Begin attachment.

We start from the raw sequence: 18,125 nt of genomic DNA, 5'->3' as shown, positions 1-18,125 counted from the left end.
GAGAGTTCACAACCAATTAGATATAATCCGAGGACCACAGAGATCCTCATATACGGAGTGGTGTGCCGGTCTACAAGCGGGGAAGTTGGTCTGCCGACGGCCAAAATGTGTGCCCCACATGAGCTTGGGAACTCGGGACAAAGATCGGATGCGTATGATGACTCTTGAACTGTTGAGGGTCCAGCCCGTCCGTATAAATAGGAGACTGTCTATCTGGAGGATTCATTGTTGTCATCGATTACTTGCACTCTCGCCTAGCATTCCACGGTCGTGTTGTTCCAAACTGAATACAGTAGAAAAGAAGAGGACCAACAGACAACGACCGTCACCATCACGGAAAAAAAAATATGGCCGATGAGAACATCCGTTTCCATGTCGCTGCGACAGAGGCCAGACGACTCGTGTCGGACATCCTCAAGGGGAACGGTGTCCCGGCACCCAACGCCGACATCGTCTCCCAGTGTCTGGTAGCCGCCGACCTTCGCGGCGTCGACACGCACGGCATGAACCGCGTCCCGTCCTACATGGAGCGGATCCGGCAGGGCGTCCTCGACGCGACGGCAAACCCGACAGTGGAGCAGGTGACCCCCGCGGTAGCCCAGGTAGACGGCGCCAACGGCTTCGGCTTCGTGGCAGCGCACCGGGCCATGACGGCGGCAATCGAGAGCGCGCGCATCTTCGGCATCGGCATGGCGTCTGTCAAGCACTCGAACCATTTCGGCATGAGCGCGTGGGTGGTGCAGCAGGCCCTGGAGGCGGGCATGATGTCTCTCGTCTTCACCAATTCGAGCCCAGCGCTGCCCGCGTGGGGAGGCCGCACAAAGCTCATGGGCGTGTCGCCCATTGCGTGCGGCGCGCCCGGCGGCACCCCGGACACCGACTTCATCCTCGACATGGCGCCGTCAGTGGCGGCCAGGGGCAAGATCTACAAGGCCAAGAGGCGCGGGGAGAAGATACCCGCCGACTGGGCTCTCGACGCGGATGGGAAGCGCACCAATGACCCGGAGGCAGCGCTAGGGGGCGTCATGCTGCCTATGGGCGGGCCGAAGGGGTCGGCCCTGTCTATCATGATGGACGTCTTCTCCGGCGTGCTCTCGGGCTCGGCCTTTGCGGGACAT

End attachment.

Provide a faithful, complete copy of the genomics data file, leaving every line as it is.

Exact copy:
We start from the raw sequence: 18,125 nt of genomic DNA, 5'->3' as shown, positions 1-18,125 counted from the left end.
GAGAGTTCACAACCAATTAGATATAATCCGAGGACCACAGAGATCCTCATATACGGAGTGGTGTGCCGGTCTACAAGCGGGGAAGTTGGTCTGCCGACGGCCAAAATGTGTGCCCCACATGAGCTTGGGAACTCGGGACAAAGATCGGATGCGTATGATGACTCTTGAACTGTTGAGGGTCCAGCCCGTCCGTATAAATAGGAGACTGTCTATCTGGAGGATTCATTGTTGTCATCGATTACTTGCACTCTCGCCTAGCATTCCACGGTCGTGTTGTTCCAAACTGAATACAGTAGAAAAGAAGAGGACCAACAGACAACGACCGTCACCATCACGGAAAAAAAAATATGGCCGATGAGAACATCCGTTTCCATGTCGCTGCGACAGAGGCCAGACGACTCGTGTCGGACATCCTCAAGGGGAACGGTGTCCCGGCACCCAACGCCGACATCGTCTCCCAGTGTCTGGTAGCCGCCGACCTTCGCGGCGTCGACACGCACGGCATGAACCGCGTCCCGTCCTACATGGAGCGGATCCGGCAGGGCGTCCTCGACGCGACGGCAAACCCGACAGTGGAGCAGGTGACCCCCGCGGTAGCCCAGGTAGACGGCGCCAACGGCTTCGGCTTCGTGGCAGCGCACCGGGCCATGACGGCGGCAATCGAGAGCGCGCGCATCTTCGGCATCGGCATGGCGTCTGTCAAGCACTCGAACCATTTCGGCATGAGCGCGTGGGTGGTGCAGCAGGCCCTGGAGGCGGGCATGATGTCTCTCGTCTTCACCAATTCGAGCCCAGCGCTGCCCGCGTGGGGAGGCCGCACAAAGCTCATGGGCGTGTCGCCCATTGCGTGCGGCGCGCCCGGCGGCACCCCGGACACCGACTTCATCCTCGACATGGCGCCGTCAGTGGCGGCCAGGGGCAAGATCTACAAGGCCAAGAGGCGCGGGGAGAAGATACCCGCCGACTGGGCTCTCGACGCGGATGGGAAGCGCACCAATGACCCGGAGGCAGCGCTAGGGGGCGTCATGCTGCCTATGGGCGGGCCGAAGGGGTCGGCCCTGTCTATCATGATGGACGTCTTCTCCGGCGTGCTCTCGGGCTCGGCCTTTGCGGGACAT